Top Five Underrated/Hidden Gem Books I’ve Read In The Past Year

Top Ten Tuesday is a weekly meme hosted by The Broke and the Bookish. I’m excited to complete this week’s challenge, because I often read lesser-known or underrated works. These books were not published in the the last year.

1) Children of a Lesser God by Mark Medoff (review is forthcoming)

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This play is a romance between a hearing and a deaf person. It also brings awareness to the challenges deaf people face in a society that considers deafness a disability.

2) Terre des hommes (Wind, Sand and Stars) by Antoine de Saint-Exupéry

A memoir about flight, friendship, hope, and loss. Definitely not as read as Le petit prince, but just as exquisitely-written.

3) Arms and the Man by George Bernard Shaw

Arms and the Man by George Bernard Shaw

Unfortunately, I didn’t review this play after I read it, so I’ve forgotten a lot. But I remember enjoying it. The dialogue is strong and witty. It has a lot of ratings on Goodreads, but I don’t think it is as widely-known as Pygmalion. This is my third Shaw play. Saint Joan (another lesser-known play) is my favorite, but Arms and the Man is still fantastic. I hope to read/reread more of his plays in 2017.

4) The Albigensian Crusade by Jonathan Sumption

The Albigensian Crusade by Jonathan Sumption

I am putting this book on the list to bring attention to the author. Sumption is not only a justice on the UK Supreme Court but also an author of popular histories. He is most known for his multi-volume history of the Hundred Years War. But his history of The Albigensian Crusade is an engrossing introduction to one of the greatest atrocities in Western history. The Albigensians were dualists living in southern France in the 13th century. The crusade launched in the region was basically a genocide. A disturbing book, but very well-written. Unfortunately, I never reviewed this book.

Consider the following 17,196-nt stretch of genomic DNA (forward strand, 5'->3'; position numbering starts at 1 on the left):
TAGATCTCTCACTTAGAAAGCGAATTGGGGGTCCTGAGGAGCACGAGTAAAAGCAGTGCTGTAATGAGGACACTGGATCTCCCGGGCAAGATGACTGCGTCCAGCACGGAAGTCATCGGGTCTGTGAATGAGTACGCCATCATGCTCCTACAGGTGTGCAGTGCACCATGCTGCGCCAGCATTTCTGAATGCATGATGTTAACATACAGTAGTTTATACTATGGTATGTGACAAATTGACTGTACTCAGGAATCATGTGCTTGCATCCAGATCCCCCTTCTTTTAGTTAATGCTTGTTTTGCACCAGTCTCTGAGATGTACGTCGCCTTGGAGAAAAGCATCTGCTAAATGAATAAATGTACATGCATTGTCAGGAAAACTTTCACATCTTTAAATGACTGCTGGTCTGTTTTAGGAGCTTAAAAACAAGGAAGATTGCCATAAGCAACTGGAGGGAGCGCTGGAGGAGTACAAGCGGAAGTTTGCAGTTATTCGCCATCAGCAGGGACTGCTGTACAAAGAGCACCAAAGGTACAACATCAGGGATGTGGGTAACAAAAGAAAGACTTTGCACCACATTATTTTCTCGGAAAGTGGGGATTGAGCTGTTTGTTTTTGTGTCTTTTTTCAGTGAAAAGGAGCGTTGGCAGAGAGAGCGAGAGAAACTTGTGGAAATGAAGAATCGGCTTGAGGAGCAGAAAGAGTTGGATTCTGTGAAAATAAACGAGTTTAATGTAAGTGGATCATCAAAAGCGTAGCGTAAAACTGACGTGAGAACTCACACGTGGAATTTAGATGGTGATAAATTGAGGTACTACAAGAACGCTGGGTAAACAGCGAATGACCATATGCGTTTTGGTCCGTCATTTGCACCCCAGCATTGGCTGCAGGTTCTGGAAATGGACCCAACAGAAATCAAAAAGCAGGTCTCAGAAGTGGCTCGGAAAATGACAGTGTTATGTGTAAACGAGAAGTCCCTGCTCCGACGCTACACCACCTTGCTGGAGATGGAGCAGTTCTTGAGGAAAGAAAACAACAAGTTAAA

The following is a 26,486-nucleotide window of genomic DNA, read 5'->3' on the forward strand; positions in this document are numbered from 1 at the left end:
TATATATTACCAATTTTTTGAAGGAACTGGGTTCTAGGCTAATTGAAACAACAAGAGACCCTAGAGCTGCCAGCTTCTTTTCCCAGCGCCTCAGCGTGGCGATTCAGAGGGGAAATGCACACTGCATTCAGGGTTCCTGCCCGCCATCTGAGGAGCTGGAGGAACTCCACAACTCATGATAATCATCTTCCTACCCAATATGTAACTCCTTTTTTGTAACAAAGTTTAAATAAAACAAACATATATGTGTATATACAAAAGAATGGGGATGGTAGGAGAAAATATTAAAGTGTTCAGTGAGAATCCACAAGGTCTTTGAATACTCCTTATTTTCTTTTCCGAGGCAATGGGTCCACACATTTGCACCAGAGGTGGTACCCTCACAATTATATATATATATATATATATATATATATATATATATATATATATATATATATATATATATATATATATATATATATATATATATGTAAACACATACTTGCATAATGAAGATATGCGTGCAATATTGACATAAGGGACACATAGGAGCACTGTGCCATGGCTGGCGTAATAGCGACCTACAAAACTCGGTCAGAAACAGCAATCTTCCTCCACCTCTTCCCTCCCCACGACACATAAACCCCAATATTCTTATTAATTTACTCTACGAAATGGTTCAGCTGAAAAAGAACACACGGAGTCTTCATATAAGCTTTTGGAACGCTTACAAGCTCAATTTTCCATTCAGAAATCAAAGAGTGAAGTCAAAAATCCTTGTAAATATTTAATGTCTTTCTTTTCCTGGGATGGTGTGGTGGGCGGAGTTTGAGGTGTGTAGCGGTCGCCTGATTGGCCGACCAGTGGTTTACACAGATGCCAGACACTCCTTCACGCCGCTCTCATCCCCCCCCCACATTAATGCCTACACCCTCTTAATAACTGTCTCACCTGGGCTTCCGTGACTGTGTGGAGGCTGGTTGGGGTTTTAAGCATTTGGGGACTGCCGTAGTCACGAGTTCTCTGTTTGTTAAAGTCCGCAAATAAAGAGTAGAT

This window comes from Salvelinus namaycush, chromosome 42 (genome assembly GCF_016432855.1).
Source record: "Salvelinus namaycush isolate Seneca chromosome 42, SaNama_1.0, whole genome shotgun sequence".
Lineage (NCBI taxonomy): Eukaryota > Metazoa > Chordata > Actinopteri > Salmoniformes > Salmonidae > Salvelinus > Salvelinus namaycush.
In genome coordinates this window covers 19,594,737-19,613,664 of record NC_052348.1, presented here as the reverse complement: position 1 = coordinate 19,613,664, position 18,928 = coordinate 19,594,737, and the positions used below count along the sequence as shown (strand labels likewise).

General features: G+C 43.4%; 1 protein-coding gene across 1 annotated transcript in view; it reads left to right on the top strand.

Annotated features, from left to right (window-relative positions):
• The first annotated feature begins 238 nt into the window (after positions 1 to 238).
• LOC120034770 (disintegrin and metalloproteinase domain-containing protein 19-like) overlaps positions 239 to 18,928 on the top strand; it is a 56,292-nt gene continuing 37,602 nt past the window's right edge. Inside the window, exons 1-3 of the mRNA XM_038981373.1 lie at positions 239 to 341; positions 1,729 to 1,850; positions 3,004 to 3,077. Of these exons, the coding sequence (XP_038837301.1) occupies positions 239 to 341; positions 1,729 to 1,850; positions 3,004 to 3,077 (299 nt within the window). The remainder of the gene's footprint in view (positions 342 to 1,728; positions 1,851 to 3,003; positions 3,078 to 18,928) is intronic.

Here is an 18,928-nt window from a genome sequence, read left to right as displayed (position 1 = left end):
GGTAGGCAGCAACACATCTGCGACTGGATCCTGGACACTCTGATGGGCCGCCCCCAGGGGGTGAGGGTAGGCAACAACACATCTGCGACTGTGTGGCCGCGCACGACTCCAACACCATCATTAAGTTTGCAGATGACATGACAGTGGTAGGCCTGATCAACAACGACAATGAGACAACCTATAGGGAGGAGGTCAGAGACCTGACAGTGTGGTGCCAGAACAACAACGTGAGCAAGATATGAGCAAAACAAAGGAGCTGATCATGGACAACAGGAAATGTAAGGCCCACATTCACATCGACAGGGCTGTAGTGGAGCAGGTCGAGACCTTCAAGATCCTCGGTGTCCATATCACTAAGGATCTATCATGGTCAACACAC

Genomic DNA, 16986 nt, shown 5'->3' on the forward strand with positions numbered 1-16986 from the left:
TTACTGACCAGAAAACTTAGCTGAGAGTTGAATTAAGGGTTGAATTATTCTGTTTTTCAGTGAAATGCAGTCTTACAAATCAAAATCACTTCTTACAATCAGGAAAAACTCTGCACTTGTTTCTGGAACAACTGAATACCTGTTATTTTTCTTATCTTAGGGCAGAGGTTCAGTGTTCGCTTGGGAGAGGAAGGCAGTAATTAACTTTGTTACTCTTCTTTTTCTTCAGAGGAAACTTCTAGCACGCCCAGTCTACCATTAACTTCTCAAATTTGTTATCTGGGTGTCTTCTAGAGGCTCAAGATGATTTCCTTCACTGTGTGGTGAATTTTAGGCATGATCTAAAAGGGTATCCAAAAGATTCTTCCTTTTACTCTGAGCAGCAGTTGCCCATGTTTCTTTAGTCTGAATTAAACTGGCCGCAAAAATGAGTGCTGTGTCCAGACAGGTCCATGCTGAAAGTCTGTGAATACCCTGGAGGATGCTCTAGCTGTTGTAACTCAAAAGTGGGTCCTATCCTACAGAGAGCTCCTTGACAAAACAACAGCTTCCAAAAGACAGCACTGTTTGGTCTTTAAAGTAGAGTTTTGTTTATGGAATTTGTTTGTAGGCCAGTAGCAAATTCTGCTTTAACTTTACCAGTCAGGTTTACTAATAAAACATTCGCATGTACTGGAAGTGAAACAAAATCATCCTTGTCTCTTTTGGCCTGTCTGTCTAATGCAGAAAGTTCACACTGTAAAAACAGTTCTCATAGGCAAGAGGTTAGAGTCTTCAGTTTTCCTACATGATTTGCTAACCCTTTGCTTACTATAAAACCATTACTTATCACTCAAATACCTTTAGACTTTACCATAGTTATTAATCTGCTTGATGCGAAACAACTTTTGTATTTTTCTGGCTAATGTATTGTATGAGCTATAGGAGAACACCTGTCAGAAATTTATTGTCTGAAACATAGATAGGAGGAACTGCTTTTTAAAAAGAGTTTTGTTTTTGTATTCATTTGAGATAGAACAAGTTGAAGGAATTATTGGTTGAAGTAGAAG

5) Julius Exclusus by Erasmus

The Julius Exclusus of Erasmus by Desiderius Erasmus

Erasmus is known for his Praise of FollyJulius Exclusus, written before Folly, is not only a critique of Pope Julius II but also a commentary on politics and leadership. It is quite funny though the satire is a bit too in-your-face. Erasmus claimed that he never wrote it, but his contemporaries and modern scholars believe that he did.

The New Jim Crow on MLK Day

The New Jim Crow: Mass Incarceration in the Age of ColorblindnessThe New Jim Crow by Michelle Alexander is a reminder to white Americans that racial injustice is alive and well in the United States. Martin Luther King Jr Day should not simply be a day when Americans remember and celebrate the life of a civil rights activist – as if the Civil Rights Act fixed everything. It should also be a time when we reflect on how far we have yet to go. Martin Luther King’s dream has not yet been realized. The Civil Rights Act of 1964 outlawed discrimination based on race, but racism still exists in America.